Scytale continues his bargaining with the Sisterhood but is pretty much stymied.

Darwi Odrade is now Mother Superior and has plans to tame the Honored Matres by melding them with the BG. But to do this she must kill the High Honored Matre and convince the rest of the BG to accept Murbella as a synthesis of the two sisterhoods. She succeeds and dies and Murbella is confirmed as leader of both groups.

It is revealed that the Honored Matres have been fleeing something even more powerful than them and it is now up to Murbella to guide humanity to survival against whatever this “other” threat is while combining the best of the Bene Gesserit with the best of the Honored Matres.

And some Jews. I don’t even know why Herbert put them in, but they are shoehorned into this story like nobody’s business.


My Thoughts:

This really felt like 2 books. One of those books I liked, the other I thought was a steaming pile of poo poo. And I mean really stinky poo poo.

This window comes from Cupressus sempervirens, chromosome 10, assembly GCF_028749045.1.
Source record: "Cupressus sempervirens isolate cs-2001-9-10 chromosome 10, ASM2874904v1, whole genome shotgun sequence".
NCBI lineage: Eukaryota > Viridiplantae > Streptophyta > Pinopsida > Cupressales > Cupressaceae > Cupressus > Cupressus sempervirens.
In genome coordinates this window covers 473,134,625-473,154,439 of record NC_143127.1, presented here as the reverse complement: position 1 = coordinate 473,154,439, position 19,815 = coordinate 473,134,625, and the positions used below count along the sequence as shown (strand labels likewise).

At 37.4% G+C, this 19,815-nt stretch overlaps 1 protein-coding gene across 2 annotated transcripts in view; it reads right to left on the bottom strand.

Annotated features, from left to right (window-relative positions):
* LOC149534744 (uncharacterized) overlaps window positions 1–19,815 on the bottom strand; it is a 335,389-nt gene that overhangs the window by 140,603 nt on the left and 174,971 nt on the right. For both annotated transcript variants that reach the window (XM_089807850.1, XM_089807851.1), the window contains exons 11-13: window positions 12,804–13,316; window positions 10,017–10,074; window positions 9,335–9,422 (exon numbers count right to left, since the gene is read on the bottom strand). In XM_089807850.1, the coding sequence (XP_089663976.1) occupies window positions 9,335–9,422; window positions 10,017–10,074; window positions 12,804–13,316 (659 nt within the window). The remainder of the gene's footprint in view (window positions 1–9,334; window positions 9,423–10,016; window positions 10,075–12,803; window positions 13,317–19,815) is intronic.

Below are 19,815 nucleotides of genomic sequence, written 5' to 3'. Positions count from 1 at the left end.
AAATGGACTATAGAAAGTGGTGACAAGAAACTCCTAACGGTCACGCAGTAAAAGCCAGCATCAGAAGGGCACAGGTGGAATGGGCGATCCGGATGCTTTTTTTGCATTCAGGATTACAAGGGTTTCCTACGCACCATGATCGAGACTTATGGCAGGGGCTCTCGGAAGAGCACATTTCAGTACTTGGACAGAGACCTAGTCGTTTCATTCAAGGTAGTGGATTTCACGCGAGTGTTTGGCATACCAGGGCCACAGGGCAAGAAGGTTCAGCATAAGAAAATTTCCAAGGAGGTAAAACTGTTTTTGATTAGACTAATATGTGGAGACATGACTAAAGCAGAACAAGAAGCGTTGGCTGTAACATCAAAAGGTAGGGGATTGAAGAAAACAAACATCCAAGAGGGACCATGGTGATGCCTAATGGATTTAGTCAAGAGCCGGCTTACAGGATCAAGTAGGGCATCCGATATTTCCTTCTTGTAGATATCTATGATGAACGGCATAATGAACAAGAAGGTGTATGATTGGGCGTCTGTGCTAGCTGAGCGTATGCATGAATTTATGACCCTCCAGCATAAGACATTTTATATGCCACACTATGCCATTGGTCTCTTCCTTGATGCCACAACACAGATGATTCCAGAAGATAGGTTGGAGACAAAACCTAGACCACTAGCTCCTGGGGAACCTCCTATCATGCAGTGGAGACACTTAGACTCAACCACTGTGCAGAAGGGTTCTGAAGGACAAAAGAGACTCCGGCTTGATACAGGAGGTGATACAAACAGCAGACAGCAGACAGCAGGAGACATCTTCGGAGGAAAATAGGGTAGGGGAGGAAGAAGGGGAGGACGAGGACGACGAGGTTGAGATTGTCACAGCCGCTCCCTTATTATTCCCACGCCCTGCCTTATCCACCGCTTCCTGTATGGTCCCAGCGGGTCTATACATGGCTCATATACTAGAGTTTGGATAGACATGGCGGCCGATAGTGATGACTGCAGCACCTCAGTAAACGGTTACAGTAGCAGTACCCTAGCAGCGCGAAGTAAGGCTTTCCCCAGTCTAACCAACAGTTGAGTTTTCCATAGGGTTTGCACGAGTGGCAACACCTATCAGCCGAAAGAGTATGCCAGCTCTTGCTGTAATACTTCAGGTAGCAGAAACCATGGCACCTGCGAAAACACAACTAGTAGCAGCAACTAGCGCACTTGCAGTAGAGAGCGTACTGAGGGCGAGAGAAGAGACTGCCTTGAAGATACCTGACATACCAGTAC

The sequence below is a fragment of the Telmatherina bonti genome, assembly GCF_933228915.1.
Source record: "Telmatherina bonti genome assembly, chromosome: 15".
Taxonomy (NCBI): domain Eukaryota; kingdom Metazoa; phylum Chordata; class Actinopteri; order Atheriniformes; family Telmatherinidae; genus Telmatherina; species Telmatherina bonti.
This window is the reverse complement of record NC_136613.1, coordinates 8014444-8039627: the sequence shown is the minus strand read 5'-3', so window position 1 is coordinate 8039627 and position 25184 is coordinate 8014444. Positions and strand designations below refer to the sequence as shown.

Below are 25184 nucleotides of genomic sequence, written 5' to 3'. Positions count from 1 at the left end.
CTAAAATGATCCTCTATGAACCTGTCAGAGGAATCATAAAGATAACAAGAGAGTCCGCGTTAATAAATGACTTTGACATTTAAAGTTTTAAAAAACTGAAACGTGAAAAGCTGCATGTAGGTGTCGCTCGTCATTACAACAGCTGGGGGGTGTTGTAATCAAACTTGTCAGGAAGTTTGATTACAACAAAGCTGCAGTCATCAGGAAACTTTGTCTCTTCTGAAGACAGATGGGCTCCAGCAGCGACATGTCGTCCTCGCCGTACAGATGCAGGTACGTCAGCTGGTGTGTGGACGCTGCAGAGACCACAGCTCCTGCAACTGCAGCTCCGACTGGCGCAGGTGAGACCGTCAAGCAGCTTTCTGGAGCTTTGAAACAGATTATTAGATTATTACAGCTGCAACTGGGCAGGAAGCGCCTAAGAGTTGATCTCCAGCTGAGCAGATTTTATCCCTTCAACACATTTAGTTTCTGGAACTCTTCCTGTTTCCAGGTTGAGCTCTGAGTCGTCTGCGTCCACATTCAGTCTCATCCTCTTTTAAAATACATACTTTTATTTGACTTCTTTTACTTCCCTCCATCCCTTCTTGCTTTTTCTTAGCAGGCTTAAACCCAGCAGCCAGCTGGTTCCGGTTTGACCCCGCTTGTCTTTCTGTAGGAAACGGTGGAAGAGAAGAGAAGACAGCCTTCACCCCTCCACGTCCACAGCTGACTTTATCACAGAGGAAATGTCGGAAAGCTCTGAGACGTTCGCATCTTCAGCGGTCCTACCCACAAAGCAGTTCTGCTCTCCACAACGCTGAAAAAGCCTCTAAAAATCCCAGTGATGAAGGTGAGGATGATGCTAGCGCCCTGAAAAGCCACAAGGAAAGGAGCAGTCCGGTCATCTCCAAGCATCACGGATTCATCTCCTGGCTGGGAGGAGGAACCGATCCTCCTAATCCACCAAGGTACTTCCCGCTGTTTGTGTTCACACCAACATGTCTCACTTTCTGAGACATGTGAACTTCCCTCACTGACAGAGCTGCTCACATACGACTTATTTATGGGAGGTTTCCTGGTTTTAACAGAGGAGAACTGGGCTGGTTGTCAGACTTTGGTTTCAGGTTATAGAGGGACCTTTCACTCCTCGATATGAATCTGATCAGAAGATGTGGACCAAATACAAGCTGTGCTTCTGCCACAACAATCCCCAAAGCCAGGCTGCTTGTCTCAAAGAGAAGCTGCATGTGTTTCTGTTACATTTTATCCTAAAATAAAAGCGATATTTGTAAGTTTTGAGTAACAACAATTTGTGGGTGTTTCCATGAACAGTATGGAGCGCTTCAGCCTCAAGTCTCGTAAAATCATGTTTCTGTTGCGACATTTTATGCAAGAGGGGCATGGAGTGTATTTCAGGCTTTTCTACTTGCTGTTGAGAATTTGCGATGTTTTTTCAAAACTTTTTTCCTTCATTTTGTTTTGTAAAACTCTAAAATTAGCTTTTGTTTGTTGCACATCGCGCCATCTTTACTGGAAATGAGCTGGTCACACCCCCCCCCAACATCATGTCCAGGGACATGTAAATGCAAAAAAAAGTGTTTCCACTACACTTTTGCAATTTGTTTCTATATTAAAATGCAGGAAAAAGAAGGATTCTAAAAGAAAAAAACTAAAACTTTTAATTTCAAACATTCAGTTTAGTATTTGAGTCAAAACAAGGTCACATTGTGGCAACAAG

One book was about sexual obsession (by the author) and child rape and pages and pages of philosophical gobbledy gook that was batted back and forth by cardboard characters like a badminton birdie.

The other book was filled with planets being wiped out by super weapons and the discovery of eternal life through ghola memory being awakened and threats so large that they might be the end of all humanity all across the universe.

I enjoyed the first 10% of this book, then went out of my mind for the next 45% and finally enjoyed the last bit, thankfully. All of that is just to show that I don’t hold it against anyone who hates this book, doesn’t like it or just think it stinks (like really really really stinky poo). But being the man I am, I was able to go beyond Frank’s weaknesses and still enjoy the strengths this book has to offer.